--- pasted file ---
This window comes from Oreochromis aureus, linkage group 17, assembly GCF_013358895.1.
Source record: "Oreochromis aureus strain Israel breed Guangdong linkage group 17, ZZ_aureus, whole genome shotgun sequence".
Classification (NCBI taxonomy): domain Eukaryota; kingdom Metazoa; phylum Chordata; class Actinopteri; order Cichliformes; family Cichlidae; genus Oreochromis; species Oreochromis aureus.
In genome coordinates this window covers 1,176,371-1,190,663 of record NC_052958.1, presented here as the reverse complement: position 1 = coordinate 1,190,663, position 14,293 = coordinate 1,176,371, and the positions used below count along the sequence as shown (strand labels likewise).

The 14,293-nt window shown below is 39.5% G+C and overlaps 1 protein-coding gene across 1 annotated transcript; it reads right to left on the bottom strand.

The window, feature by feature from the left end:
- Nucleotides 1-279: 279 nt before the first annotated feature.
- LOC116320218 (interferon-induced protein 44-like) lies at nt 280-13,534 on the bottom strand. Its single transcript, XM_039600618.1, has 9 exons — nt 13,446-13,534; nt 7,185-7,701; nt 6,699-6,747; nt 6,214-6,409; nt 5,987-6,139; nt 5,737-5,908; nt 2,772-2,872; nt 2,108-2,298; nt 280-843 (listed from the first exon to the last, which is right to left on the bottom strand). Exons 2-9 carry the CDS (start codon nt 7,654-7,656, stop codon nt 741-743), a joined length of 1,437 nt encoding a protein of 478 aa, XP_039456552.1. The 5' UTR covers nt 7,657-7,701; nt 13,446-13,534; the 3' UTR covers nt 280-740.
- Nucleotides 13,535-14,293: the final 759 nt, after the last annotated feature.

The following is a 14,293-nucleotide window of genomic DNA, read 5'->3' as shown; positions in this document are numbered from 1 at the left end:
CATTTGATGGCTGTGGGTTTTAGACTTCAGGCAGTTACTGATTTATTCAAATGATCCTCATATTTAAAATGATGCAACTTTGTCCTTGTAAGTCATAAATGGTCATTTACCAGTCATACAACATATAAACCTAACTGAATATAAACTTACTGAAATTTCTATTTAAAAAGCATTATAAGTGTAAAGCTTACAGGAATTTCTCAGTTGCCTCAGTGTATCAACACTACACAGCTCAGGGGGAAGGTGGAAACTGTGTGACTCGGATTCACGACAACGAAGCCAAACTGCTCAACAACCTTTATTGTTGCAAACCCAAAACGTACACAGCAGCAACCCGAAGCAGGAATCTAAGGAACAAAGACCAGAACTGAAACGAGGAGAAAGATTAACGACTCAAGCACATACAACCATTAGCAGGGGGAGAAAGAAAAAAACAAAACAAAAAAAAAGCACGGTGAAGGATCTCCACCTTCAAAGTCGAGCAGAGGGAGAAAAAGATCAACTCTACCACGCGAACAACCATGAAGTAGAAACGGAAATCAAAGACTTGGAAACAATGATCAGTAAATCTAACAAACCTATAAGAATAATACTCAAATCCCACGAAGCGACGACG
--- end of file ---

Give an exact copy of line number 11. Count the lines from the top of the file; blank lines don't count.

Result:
CATTTGATGGCTGTGGGTTTTAGACTTCAGGCAGTTACTGATTTATTCAAATGATCCTCATATTTAAAATGATGCAACTTTGTCCTTGTAAGTCATAAATGGTCATTTACCAGTCATACAACATATAAACCTAACTGAATATAAACTTACTGAAATTTCTATTTAAAAAGCATTATAAGTGTAAAGCTTACAGGAATTTCTCAGTTGCCTCAGTGTATCAACACTACACAGCTCAGGGGGAAGGTGGAAACTGTGTGACTCGGATTCACGACAACGAAGCCAAACTGCTCAACAACCTTTATTGTTGCAAACCCAAAACGTACACAGCAGCAACCCGAAGCAGGAATCTAAGGAACAAAGACCAGAACTGAAACGAGGAGAAAGATTAACGACTCAAGCACATACAACCATTAGCAGGGGGAGAAAGAAAAAAACAAAACAAAAAAAAAGCACGGTGAAGGATCTCCACCTTCAAAGTCGAGCAGAGGGAGAAAAAGATCAACTCTACCACGCGAACAACCATGAAGTAGAAACGGAAATCAAAGACTTGGAAACAATGATCAGTAAATCTAACAAACCTATAAGAATAATACTCAAATCCCACGAAGCGACGACG